The Madrid-based International Airlines Group (IAG), a holding corporation controlling five airlines (British Airways, Iberia, Aer Lingus, Vueling, and LEVEL),…
The World’s Largest Airlift of Horses Is Underway
For airlines, passenger transport isn’t the only the only profitable aspect of the business. Even passenger airlines often have huge cargo operations that are also extremely profitable in this increasingly interconnected global village. Just about anything can be shipped via air cargo, from pharmaceuticals to the latest cell phones and even horses. That’s where Emirates Airline comes in.
In addition to its passenger fleet of aircraft, Dubai-based Emirates has a cargo division, Emirates Sky Cargo, with dedicated cargo aircraft. The goal is to maximize revenues by transporting both passengers and cargo, a strategy used by numerous airlines in addition to Emirates including Korean Air, El Al and Cathay Pacific. These purely cargo aircraft can be as small as a Boeing 737 to as large as a Boeing 747-8i with every aircraft type in between.
For most cargo aircraft, large cargo door is placed in the fuselage to facilitate the efficient loading and unloading of freight. In addition, windows may be removed to bring additional strength to the fuselage. When stepping into a cargo aircraft, one is immediately greeted by a cavernous interior where seats would be expected. Just about anything will be put into this space. In the case of Emirates SkyCargo, they’ll be transporting horses.
Emirates SkyCargo is the leader in air transportation of horses with specially designed Boeing 777 freighter aircraft which have customized temperature controlled stalls for horses. Given the company’s prominence in equine transport, it has been contracted to operate the largest commercial airlift of horses ever, with 550 horses in total being transported to the FEI World Equestrian Games Tryon 2018, which will take place next week in North Carolina.
“Emirates SkyCargo is excited to be working on our largest horse transport charter for the FEI World Equestrian Games Tryon 2018,” said Wilfred D’Souza, Manager Cargo Scheduling, Planning & Equine Transportation, Emirates Sky Cargo. “Over the course of the last 16 years we have developed strong expertise and capabilities in equine transportation and this, combined with careful planning and attention to detail, allows us to consistently deliver a comfortable environment for the horses in flight.”
Horses will be arriving on 23 flights from cities all over the world such as Dubai, Buenos Aires, Liège and Santiago de Chile. Since they are competition horses, it is imperative that they arrive in peak physical condition. Therefore, in addition to just transporting the horses themselves, the necessities are required to make them comfortable.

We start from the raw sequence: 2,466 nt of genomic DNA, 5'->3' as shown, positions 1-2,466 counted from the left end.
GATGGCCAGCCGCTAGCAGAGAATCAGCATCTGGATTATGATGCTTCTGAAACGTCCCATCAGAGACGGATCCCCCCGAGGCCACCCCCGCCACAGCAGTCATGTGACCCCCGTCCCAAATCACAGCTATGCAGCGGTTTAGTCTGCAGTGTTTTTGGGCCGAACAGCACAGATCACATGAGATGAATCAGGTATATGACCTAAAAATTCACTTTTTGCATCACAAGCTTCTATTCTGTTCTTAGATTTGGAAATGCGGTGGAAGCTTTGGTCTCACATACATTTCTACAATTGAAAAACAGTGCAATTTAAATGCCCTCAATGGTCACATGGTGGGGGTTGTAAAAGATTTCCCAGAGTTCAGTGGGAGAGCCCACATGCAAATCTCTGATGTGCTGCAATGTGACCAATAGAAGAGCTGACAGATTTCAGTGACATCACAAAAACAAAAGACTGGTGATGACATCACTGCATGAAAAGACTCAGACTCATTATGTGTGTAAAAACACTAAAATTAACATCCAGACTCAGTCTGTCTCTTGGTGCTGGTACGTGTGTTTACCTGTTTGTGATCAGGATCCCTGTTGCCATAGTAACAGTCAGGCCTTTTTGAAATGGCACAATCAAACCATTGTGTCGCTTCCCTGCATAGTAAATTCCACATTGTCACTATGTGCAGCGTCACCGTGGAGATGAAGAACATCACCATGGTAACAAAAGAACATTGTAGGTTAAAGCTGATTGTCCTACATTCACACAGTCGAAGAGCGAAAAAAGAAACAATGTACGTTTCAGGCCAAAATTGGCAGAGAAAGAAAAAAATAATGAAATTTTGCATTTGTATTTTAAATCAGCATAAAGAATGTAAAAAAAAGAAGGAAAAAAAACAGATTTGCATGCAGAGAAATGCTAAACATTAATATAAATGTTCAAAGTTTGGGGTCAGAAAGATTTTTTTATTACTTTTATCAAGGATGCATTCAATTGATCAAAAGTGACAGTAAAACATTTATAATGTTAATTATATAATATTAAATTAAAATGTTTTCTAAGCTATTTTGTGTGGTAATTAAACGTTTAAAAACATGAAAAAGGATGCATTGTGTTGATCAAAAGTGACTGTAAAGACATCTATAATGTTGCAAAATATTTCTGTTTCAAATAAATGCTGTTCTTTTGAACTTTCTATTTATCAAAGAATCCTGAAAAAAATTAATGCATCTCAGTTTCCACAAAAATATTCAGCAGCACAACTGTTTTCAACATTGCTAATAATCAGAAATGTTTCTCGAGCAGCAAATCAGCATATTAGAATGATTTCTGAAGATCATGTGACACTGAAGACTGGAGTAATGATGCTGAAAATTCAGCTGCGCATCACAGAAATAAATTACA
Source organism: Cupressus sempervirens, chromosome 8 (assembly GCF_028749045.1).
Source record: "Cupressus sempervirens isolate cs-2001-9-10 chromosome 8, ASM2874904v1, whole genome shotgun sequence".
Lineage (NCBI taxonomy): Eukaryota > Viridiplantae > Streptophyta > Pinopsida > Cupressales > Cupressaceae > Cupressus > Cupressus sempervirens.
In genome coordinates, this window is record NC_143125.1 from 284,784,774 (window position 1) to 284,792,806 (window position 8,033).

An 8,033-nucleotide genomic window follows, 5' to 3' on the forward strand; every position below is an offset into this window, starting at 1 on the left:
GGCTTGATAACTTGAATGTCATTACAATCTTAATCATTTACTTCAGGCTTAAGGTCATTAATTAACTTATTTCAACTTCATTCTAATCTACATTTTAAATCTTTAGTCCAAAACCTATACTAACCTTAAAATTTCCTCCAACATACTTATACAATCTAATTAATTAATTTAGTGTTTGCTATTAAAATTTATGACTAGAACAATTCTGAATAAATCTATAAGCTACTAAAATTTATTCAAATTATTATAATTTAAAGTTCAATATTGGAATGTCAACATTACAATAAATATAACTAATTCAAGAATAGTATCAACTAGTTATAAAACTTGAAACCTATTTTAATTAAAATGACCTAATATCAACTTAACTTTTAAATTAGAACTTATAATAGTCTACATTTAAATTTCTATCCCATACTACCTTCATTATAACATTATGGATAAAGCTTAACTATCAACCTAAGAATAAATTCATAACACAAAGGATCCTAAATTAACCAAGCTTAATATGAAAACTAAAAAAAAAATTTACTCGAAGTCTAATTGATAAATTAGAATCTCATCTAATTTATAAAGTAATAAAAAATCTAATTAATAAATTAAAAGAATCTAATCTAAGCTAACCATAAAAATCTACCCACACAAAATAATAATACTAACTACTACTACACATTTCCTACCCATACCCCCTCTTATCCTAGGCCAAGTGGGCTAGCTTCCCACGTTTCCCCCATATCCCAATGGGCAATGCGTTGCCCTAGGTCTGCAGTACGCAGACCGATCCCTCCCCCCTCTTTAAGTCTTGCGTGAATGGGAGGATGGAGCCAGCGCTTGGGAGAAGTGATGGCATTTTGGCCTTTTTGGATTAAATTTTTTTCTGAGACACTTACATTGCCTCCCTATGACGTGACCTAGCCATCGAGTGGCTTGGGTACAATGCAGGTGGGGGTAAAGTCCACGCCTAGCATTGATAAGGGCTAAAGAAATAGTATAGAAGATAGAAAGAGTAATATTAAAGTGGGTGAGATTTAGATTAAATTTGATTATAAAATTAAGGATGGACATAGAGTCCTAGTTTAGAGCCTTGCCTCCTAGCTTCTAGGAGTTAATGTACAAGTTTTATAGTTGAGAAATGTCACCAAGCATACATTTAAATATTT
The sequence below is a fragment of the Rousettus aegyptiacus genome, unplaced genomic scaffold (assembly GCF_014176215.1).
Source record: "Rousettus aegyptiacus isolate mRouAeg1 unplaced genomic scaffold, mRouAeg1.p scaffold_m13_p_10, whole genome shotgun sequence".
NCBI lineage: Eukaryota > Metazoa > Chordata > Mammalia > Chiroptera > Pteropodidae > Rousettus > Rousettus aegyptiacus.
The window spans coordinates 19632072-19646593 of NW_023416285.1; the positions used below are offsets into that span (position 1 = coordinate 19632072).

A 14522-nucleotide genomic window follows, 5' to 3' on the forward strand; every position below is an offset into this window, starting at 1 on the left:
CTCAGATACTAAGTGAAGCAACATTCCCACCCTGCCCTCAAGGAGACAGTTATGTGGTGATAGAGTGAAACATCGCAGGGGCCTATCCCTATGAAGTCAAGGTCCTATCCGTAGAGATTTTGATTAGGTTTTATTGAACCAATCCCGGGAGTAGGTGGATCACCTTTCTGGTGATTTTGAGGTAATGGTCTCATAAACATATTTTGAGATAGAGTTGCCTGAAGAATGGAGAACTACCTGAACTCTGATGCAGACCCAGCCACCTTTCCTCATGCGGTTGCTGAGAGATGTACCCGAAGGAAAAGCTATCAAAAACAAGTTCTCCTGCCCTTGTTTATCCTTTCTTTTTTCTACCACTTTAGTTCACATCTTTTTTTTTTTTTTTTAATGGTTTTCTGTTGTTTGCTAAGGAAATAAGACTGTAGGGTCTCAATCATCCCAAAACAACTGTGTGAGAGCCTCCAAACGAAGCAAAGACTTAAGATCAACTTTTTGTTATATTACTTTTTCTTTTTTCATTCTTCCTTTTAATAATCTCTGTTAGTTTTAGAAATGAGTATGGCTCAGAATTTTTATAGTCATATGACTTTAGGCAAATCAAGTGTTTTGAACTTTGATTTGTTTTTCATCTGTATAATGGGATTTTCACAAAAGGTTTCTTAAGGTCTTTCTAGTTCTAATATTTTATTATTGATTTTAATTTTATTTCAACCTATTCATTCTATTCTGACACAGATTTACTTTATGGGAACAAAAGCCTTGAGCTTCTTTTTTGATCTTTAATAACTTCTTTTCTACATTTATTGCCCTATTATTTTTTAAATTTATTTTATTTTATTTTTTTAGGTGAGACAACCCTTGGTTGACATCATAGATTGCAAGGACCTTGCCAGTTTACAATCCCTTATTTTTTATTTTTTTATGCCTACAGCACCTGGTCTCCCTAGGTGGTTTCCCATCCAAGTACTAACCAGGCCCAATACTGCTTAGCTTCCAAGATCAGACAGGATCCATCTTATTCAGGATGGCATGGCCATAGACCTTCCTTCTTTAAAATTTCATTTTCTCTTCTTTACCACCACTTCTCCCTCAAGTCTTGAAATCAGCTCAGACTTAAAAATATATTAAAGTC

To accomplish this, Emirates Sky Cargo is working in conjunction with horse transportation company Peden Bloodstock and The Dutta Corp, the companies that are coordinating the logistics to get the horses from various locations on 6 continents to the U.S. The first flight arrived at Greenville-Spartanburg International Airport earlier this week as EK9387.
“This is the largest commercial airlift of horses in history, with only wartime shipments of horses coming close, so the military precision involved in the logistics is incredible,” FEI President Ingmar De Vos said. “These horses are finely-tuned equine athletes and are not only very valuable, but they must arrive in peak competition condition, just like their human counterparts.”
A flight from Europe carried a total of 123,500 tons of equipment, not including the weight of the actual horses which can range from 450 kilograms to 840 kilograms. All sorts of equipment for these horses come with them from saddles, bridles, rugs and horseshoes.
In addition, 51 tons of horse feed and in-flight snacks were brought for the horses. Each horse is also allotted 20 liters of water for whenever they feel parched. It doesn’t compare to Emirates first class product, but it does the trick for the horses. After arrival in South Carolina, the horses are driven the remainder of the journey around 50 miles to Tyron, North Carolina.
“Today’s a little different because this is four-legged cargo, we don’t move a lot of that,” said Kevin Howell, Senior Vice-President and Chief Operating Officer for GSP. “Actually, our first equine charter was the test flight earlier this spring. The team is very focused on moving the horses safely, and keeping the horses in the best health and spirits for the competition.”
This massive endeavor will culminate with the competition spanning two weeks for 29 medals and qualifying slots for the 2020 Olympic and Paralympic Games in Tokyo, Japan.
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